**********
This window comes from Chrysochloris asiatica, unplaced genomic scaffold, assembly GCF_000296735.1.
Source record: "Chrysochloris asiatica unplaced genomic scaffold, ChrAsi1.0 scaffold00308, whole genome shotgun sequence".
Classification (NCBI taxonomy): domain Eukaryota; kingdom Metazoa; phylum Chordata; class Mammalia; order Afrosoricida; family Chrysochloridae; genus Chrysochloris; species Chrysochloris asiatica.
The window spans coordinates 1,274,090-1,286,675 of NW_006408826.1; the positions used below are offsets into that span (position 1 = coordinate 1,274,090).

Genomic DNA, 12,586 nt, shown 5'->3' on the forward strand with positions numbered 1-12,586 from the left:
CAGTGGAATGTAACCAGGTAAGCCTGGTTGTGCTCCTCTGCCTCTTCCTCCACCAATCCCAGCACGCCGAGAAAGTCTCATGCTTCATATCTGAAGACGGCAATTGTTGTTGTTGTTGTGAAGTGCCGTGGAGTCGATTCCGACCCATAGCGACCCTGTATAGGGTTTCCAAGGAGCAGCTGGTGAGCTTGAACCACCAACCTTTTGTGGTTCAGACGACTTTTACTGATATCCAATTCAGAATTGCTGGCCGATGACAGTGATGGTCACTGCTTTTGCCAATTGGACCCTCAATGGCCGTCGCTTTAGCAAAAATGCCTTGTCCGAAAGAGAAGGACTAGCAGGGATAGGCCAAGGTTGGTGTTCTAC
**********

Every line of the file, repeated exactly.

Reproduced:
This window comes from Chrysochloris asiatica, unplaced genomic scaffold, assembly GCF_000296735.1.
Source record: "Chrysochloris asiatica unplaced genomic scaffold, ChrAsi1.0 scaffold00308, whole genome shotgun sequence".
Classification (NCBI taxonomy): domain Eukaryota; kingdom Metazoa; phylum Chordata; class Mammalia; order Afrosoricida; family Chrysochloridae; genus Chrysochloris; species Chrysochloris asiatica.
The window spans coordinates 1,274,090-1,286,675 of NW_006408826.1; the positions used below are offsets into that span (position 1 = coordinate 1,274,090).

Genomic DNA, 12,586 nt, shown 5'->3' on the forward strand with positions numbered 1-12,586 from the left:
CAGTGGAATGTAACCAGGTAAGCCTGGTTGTGCTCCTCTGCCTCTTCCTCCACCAATCCCAGCACGCCGAGAAAGTCTCATGCTTCATATCTGAAGACGGCAATTGTTGTTGTTGTTGTGAAGTGCCGTGGAGTCGATTCCGACCCATAGCGACCCTGTATAGGGTTTCCAAGGAGCAGCTGGTGAGCTTGAACCACCAACCTTTTGTGGTTCAGACGACTTTTACTGATATCCAATTCAGAATTGCTGGCCGATGACAGTGATGGTCACTGCTTTTGCCAATTGGACCCTCAATGGCCGTCGCTTTAGCAAAAATGCCTTGTCCGAAAGAGAAGGACTAGCAGGGATAGGCCAAGGTTGGTGTTCTAC